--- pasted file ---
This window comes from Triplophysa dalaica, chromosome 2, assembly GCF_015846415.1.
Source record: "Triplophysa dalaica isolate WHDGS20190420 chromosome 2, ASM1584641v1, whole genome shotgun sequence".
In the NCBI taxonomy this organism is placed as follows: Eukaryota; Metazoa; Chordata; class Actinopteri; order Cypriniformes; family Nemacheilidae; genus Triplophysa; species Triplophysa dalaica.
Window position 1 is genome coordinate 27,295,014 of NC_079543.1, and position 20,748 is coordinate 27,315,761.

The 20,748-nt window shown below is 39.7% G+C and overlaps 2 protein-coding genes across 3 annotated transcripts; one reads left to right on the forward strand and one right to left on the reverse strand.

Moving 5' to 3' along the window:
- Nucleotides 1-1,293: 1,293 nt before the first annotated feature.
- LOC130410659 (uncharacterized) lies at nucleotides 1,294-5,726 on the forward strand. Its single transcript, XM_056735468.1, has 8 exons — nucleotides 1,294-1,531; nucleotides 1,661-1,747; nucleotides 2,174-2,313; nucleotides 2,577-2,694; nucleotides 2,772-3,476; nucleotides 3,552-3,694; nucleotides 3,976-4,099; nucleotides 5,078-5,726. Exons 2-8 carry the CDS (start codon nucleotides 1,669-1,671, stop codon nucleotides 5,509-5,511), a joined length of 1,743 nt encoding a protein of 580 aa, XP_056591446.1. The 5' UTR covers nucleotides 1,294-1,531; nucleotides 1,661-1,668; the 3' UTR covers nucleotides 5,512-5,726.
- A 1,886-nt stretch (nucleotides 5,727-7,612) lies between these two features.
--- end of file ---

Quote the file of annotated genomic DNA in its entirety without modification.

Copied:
This window comes from Triplophysa dalaica, chromosome 2, assembly GCF_015846415.1.
Source record: "Triplophysa dalaica isolate WHDGS20190420 chromosome 2, ASM1584641v1, whole genome shotgun sequence".
In the NCBI taxonomy this organism is placed as follows: Eukaryota; Metazoa; Chordata; class Actinopteri; order Cypriniformes; family Nemacheilidae; genus Triplophysa; species Triplophysa dalaica.
Window position 1 is genome coordinate 27,295,014 of NC_079543.1, and position 20,748 is coordinate 27,315,761.

The 20,748-nt window shown below is 39.7% G+C and overlaps 2 protein-coding genes across 3 annotated transcripts; one reads left to right on the forward strand and one right to left on the reverse strand.

Moving 5' to 3' along the window:
- Nucleotides 1-1,293: 1,293 nt before the first annotated feature.
- LOC130410659 (uncharacterized) lies at nucleotides 1,294-5,726 on the forward strand. Its single transcript, XM_056735468.1, has 8 exons — nucleotides 1,294-1,531; nucleotides 1,661-1,747; nucleotides 2,174-2,313; nucleotides 2,577-2,694; nucleotides 2,772-3,476; nucleotides 3,552-3,694; nucleotides 3,976-4,099; nucleotides 5,078-5,726. Exons 2-8 carry the CDS (start codon nucleotides 1,669-1,671, stop codon nucleotides 5,509-5,511), a joined length of 1,743 nt encoding a protein of 580 aa, XP_056591446.1. The 5' UTR covers nucleotides 1,294-1,531; nucleotides 1,661-1,668; the 3' UTR covers nucleotides 5,512-5,726.
- A 1,886-nt stretch (nucleotides 5,727-7,612) lies between these two features.